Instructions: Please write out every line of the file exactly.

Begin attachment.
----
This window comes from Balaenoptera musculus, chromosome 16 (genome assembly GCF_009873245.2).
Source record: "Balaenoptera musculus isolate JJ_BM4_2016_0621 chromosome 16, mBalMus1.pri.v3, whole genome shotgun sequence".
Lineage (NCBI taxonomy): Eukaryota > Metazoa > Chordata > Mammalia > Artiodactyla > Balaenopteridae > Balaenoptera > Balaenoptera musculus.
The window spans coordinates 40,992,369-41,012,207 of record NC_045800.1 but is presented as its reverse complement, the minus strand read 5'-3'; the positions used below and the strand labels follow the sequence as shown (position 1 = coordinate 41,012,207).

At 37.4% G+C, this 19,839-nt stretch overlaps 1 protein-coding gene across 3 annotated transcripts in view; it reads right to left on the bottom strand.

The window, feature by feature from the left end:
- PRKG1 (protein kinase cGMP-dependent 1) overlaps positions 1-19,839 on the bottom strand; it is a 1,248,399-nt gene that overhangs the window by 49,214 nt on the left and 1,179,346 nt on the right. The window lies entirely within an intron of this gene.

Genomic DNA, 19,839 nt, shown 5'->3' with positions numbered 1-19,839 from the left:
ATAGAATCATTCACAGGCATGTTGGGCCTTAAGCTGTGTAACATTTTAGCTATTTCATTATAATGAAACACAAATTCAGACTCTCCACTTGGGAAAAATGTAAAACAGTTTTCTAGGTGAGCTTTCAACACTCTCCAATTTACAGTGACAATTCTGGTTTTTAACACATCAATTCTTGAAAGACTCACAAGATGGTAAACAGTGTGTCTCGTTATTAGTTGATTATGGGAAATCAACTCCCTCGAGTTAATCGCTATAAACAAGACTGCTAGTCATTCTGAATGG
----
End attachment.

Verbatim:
This window comes from Balaenoptera musculus, chromosome 16 (genome assembly GCF_009873245.2).
Source record: "Balaenoptera musculus isolate JJ_BM4_2016_0621 chromosome 16, mBalMus1.pri.v3, whole genome shotgun sequence".
Lineage (NCBI taxonomy): Eukaryota > Metazoa > Chordata > Mammalia > Artiodactyla > Balaenopteridae > Balaenoptera > Balaenoptera musculus.
The window spans coordinates 40,992,369-41,012,207 of record NC_045800.1 but is presented as its reverse complement, the minus strand read 5'-3'; the positions used below and the strand labels follow the sequence as shown (position 1 = coordinate 41,012,207).

At 37.4% G+C, this 19,839-nt stretch overlaps 1 protein-coding gene across 3 annotated transcripts in view; it reads right to left on the bottom strand.

The window, feature by feature from the left end:
- PRKG1 (protein kinase cGMP-dependent 1) overlaps positions 1-19,839 on the bottom strand; it is a 1,248,399-nt gene that overhangs the window by 49,214 nt on the left and 1,179,346 nt on the right. The window lies entirely within an intron of this gene.

Genomic DNA, 19,839 nt, shown 5'->3' with positions numbered 1-19,839 from the left:
ATAGAATCATTCACAGGCATGTTGGGCCTTAAGCTGTGTAACATTTTAGCTATTTCATTATAATGAAACACAAATTCAGACTCTCCACTTGGGAAAAATGTAAAACAGTTTTCTAGGTGAGCTTTCAACACTCTCCAATTTACAGTGACAATTCTGGTTTTTAACACATCAATTCTTGAAAGACTCACAAGATGGTAAACAGTGTGTCTCGTTATTAGTTGATTATGGGAAATCAACTCCCTCGAGTTAATCGCTATAAACAAGACTGCTAGTCATTCTGAATGG